Structural Racism Position Statement
Dear SCWG community,
While our spring term is over, our call to action is clearer than ever. Please find below our official statement on the recent events of racial violence and in support of Black Lives. We sincerely thank Cara, Felix, Jayinee, Ariana, Shirley, Lea, Deena, Sara, and Seth for their efforts in leading this statement:
Dear Friends, Colleagues, and Community Members:
The members of the Structural Competency Working Group are outraged at the senseless killings of Black people at the hands of police. We mourn for the lives of George Floyd, Breonna Taylor, Tony McDade, Ahmaud Arbery and others whose names we have not yet learned. We condemn the ongoing police violence against people protesting police brutality and state-sanctioned violence. We join others around the world in imagining how movements towards solidarity will dismantle the structural racism that has plagued our country since its inception. In addition, each of us must become more aware of our own unconscious biases.
In 1968 the Kerner Commission Report on civil disobedience cited poverty and institutional racism as the primary drivers of urban violence. Fifty-two years later, the same can be said. Ongoing police violence occurs in the foreground of a pandemic that has unequally affected Black people as well as Latinx and Native American people throughout the United States. Regrettably, protests may lead to the further spread of COVID-19, likely worsened by police use of tear gas and other forms of force. The COVID-19 pandemic has made longstanding inequities in health and healthcare more visible. Health inequities--like police violence--are manifestations of structural racism and other forms of structural violence.
As health professionals, students and researchers, we call for the end of police brutality and health inequity. We invite you to join us in participating in this work at multiple levels.
Intrapersonal and Interpersonal Action
Learn about histories of structural racism, resistance and resilience along with present social movements, including in healthcare.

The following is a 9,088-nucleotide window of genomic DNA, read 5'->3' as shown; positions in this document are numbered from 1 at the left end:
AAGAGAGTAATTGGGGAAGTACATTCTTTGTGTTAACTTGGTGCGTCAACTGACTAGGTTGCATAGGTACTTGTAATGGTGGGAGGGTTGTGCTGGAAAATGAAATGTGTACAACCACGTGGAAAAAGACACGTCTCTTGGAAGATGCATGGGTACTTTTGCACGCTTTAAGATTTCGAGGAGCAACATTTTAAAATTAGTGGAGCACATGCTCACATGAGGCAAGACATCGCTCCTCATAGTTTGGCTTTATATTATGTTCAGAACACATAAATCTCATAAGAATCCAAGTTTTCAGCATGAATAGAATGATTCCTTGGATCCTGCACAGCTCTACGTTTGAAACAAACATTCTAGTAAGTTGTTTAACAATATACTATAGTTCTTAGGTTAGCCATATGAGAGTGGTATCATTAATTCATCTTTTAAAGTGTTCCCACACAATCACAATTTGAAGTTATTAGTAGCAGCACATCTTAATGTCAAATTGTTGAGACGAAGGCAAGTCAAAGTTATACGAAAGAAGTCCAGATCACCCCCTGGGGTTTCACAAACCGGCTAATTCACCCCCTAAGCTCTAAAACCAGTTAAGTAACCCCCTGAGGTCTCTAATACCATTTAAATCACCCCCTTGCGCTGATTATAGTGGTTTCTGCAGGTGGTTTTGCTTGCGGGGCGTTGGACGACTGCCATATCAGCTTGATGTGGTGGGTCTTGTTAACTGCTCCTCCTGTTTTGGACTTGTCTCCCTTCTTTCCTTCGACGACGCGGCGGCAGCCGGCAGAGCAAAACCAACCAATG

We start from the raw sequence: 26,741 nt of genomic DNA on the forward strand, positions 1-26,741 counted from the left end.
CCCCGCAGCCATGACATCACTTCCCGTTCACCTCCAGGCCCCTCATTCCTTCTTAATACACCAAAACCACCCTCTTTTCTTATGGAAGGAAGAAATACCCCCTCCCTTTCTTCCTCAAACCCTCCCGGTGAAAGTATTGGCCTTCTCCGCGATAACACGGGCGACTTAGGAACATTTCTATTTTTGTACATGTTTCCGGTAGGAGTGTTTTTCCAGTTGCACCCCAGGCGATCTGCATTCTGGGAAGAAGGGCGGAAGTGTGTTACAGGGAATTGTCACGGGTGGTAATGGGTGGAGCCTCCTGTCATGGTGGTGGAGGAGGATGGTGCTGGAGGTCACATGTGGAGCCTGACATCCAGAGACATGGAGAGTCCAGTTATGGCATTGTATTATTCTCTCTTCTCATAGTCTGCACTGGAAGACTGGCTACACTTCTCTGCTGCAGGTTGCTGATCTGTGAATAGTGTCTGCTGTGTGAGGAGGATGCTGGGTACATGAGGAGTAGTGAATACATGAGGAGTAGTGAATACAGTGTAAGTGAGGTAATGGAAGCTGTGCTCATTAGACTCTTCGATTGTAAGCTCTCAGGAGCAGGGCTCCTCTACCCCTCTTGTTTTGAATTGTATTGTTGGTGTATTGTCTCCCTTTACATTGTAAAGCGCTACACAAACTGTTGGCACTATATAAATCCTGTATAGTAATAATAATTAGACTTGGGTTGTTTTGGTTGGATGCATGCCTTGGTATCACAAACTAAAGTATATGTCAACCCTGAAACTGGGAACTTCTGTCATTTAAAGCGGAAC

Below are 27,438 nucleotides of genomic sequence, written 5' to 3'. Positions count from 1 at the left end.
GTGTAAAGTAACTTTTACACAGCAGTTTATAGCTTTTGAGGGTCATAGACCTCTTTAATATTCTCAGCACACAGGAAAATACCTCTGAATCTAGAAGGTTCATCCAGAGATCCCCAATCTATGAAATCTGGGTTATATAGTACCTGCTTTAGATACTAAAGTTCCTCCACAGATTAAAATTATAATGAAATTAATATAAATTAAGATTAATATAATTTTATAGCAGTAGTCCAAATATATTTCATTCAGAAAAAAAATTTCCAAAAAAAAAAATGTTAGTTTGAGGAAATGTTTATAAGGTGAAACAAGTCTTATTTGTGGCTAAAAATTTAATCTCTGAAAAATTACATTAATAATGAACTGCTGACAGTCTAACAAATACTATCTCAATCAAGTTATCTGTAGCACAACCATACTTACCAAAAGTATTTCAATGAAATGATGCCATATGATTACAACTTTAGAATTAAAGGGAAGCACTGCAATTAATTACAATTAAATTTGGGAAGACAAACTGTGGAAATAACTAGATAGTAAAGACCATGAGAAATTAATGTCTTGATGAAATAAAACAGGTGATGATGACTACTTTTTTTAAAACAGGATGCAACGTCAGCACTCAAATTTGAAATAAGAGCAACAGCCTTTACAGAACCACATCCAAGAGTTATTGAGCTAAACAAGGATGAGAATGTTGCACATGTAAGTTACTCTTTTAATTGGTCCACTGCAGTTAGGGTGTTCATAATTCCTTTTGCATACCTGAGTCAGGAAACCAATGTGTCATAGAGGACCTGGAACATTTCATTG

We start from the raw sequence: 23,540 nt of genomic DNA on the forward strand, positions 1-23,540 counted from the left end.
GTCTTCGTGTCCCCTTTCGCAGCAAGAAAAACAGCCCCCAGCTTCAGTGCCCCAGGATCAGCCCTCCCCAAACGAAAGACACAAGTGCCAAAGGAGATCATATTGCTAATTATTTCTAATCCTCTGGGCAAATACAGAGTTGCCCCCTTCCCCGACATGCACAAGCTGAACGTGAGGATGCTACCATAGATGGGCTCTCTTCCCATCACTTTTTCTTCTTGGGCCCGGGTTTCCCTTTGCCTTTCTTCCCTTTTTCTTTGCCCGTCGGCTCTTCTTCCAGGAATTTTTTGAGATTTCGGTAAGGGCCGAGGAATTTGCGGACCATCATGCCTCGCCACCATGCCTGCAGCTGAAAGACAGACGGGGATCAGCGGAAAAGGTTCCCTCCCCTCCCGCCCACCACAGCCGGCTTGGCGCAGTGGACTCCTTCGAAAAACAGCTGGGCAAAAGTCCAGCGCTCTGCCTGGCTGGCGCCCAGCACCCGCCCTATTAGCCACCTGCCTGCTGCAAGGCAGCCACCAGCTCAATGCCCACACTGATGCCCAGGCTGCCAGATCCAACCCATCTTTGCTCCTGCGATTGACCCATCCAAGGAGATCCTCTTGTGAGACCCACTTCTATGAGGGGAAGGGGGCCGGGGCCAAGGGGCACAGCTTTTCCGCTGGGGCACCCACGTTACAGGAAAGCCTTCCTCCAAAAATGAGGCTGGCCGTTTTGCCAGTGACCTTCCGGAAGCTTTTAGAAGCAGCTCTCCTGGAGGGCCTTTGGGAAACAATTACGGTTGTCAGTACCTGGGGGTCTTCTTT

Take the Harvard Implicit Bias Test (IAT) and the Project Implicit Health Test.
Learn about how voter suppression and racial gerrymandering have discouraged and disenfranchised voters across the nation. Join forces with Black-led movements that are working to restore the rights of voters in your community and across the country.
Give money and time to support Black political candidates and other people of color in your community who will fight for antiracist policies.
Institutional and Community
Train healthcare providers and students on how to identify and address structural racism.
Incorporate social medicine and structural competency into healthcare education and abandon race-based medicine.
Work within healthcare institutions and professional organizations to acknowledge their histories of racism and engage in anti-racist work.
Actively recruit and retain practitioners from underrepresented communities to create a healthcare workforce that reflects the demographics of the US population.
Advocate for policy accountability. Encourage reductions in funding for policing and increased government investment in healthcare, housing, jobs and education.
Policy and Research
Support local and national efforts towards criminal justice reform and restorative justice.
Advocate for healthcare as a human right that must be made free and accessible for all through Medicare for All or a similar approach.
Conduct community-based participatory research on the effects of police violence and structural racism, and community-based approaches to safety and health
Eliminate the gap in biomedical research funding for black scientists
Finally, we envision a radical transformation in values and restructuring of institutions to support an inclusive, interconnected consciousness based on love, justice, compassion, responsibility, shared power and a deep respect for all people, places, and things.
Members of the Structural Competency Working Group